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Home Arts & Culture Concordia Celebrates National Talent in Annual Musical Arts Day

Two high school students perform solos in the Musical Arts Day concert on Oct. 26. Photo by Laura VonKampen.

By Paige Uzzell

Students from all over the country gathered on Oct. 26 to celebrate their musical talents in a select choir and band concert as part of Concordia’s annual Musical Arts Day.

The high school students auditioned and were accepted into the national honor choir and band, directed by Chair of the Music Department and Director of Choral Activities Dr. Kurt Von Kampen and Assistant Professor of Music Andrew Schultz.

Concordia’s Musical Arts Day started back in 1999 with a couple of gap years when funding was tight. This year, Concordia now had approximately 300 students audition to be a part of one of the two musical groups. The students spent a lot of time preparing, not only before their auditions but even after they made it into their ensembles.

“The choir generally has four or five pieces that are sent out to the singers three weeks in advance of the event. The band generally has three or four pieces. Students receive the music and are asked as much as possible to come to the event with the notes and rhythms learned,” Von Kampen said. “This way, we can spend the majority of our day making the music come alive.”

The students’ ability to make the music come alive throughout their practices at home and at Concordia made it an enjoyable experience for the musicians.

“My favorite part of the day was probably the first run-through we did of “The Mill,” which was my favorite song. Hearing so many people sing it together, so well, on the very first run through was super exciting,” Living Word Lutheran High School senior Anna Krafft said.

Students from different musical groups got to experience what it is like to perform in a very select ensemble, usually unlike their own. Concordia also takes this opportunity to showcase their own ensembles.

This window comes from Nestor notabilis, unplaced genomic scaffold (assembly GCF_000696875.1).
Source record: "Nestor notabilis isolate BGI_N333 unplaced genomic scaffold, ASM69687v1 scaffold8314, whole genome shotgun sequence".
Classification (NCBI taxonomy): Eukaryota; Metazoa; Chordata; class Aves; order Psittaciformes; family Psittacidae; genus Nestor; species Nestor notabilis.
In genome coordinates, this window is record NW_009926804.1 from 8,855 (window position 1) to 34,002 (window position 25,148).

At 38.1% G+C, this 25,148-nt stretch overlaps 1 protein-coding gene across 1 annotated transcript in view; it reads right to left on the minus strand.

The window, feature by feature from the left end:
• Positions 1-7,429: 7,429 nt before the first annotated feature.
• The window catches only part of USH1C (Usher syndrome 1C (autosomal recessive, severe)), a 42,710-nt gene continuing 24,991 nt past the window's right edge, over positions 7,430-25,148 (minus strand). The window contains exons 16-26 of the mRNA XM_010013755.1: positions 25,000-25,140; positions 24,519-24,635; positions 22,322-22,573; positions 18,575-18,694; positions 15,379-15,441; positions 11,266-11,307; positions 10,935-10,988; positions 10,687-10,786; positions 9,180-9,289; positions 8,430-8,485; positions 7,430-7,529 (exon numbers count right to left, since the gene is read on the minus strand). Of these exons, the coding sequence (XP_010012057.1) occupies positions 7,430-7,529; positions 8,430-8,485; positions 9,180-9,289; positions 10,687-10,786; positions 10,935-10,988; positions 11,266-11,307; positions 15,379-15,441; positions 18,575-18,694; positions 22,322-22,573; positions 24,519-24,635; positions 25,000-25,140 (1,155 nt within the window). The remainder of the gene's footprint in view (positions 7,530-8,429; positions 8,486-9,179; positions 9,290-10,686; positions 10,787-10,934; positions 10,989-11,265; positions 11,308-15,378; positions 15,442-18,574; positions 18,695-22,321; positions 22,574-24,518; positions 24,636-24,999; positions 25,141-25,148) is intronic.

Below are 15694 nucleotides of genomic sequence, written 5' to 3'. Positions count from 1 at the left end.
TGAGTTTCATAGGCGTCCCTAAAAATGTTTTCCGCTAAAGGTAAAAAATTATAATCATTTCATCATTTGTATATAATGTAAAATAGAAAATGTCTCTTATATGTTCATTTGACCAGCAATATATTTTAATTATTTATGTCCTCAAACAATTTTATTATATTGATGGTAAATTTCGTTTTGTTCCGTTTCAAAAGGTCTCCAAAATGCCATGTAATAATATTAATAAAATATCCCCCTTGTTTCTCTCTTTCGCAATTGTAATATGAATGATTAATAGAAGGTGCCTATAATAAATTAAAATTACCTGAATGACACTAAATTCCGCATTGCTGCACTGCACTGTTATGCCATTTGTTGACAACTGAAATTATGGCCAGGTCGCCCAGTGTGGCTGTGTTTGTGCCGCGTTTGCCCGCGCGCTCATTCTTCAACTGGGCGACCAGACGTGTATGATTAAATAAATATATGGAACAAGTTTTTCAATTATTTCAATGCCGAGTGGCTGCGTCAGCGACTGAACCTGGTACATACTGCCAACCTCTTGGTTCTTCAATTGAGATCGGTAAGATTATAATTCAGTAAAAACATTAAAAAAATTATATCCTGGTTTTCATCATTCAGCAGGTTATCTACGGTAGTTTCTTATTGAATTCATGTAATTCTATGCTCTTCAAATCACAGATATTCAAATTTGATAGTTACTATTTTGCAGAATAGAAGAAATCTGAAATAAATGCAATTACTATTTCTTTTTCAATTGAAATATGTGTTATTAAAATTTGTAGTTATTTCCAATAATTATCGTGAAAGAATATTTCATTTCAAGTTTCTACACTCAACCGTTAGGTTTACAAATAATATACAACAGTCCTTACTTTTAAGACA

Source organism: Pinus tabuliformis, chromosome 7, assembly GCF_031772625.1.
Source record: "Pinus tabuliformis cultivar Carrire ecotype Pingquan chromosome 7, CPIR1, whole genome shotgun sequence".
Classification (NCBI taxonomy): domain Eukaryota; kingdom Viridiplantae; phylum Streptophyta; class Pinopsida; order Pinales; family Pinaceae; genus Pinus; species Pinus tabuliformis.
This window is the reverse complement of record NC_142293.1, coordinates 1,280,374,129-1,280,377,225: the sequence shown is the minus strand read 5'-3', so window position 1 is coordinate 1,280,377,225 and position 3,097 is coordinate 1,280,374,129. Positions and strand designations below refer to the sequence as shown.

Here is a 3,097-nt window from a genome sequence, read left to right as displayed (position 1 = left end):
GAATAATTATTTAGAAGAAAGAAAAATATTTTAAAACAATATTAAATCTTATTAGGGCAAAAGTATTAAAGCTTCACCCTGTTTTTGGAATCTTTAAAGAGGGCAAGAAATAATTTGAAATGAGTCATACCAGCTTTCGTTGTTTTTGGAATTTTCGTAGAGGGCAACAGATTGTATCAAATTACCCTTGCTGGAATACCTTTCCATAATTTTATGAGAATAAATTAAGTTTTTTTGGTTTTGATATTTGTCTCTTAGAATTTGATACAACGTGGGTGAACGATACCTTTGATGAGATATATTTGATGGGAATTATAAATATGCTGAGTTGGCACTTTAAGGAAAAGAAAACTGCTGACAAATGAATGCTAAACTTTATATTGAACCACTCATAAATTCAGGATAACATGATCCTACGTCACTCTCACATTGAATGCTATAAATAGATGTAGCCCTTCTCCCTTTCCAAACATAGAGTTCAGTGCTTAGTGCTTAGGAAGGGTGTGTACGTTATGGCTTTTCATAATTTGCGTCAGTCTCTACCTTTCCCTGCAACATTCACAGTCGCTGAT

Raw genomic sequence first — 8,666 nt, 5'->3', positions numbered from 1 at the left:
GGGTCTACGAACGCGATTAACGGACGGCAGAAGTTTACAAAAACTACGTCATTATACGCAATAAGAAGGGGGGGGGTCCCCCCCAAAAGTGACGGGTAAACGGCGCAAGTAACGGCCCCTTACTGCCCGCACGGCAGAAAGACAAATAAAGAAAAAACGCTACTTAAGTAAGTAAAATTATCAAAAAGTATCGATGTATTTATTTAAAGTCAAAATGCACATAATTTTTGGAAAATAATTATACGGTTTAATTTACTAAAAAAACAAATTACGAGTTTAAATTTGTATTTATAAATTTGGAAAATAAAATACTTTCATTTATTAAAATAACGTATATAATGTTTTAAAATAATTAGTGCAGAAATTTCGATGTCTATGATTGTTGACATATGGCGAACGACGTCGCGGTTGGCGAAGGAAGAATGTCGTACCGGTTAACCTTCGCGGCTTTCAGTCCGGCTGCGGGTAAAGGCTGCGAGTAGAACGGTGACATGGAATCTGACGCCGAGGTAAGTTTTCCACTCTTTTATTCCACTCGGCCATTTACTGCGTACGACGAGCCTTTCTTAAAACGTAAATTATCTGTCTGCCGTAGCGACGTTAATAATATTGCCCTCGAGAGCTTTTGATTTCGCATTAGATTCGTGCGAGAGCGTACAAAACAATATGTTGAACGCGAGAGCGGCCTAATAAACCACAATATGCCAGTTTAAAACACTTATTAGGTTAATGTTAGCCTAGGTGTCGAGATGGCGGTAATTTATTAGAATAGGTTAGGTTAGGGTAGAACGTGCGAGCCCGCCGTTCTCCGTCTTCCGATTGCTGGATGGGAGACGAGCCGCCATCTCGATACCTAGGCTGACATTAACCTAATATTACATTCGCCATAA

“One of the important parts of the day is when the university ensembles perform for the high school students. We really want the young musicians to experience what college-level music is like and especially what it’s like at Concordia, so they know what they will be a part of if they become a student here,” Von Kampen said.

The young musicians were able to obtain new musical connections from the college ensembles and from the rehearsals directed by Von Kampen and Schultz.

“Dr. Von Kampen mentioned that high notes should be released and not reached,” Krafft said. “As someone who has been an alto for a while and only having been a soprano for a little while, I felt this. The notes sound so much more beautiful when they are calmly released instead of reached for with tension.”

Along with experiencing the music that Concordia has to offer and learning all they could from the practices, some students were able to stay the night before on-campus and experience some of the activities at Concordia.

“I saw many of the buildings the students study and live in, I ate amongst them, and went to Improv Club with many of them,” Krafft said. “I loved going to the Improv Club (and) having breakfast with my hostess and her friends.”

There was a large amount of work putting an event like this together. The two directors listened to over 300 auditions and picked approximately 150 choral members and 75 band members. They were not the only ones putting in the effort to make Musical Arts Day.

Music Department Administrative Assistant Lana Eiting took care of ordering the students’ shirts, sending out all mail, handling all the video auditions, and answering all of the questions from parents and students about Musical Arts Day.

The day ended with a  concert performed by the honor choral and band ensembles Friday evening.

“I learned that when so many excellent musicians come together, and all have such a high level of passion for the music, the sound quality produced is amazing,” Krafft said. “There can be choirs with excellent musicians, but if passion isn’t had by every single member, the level of music goes down.”

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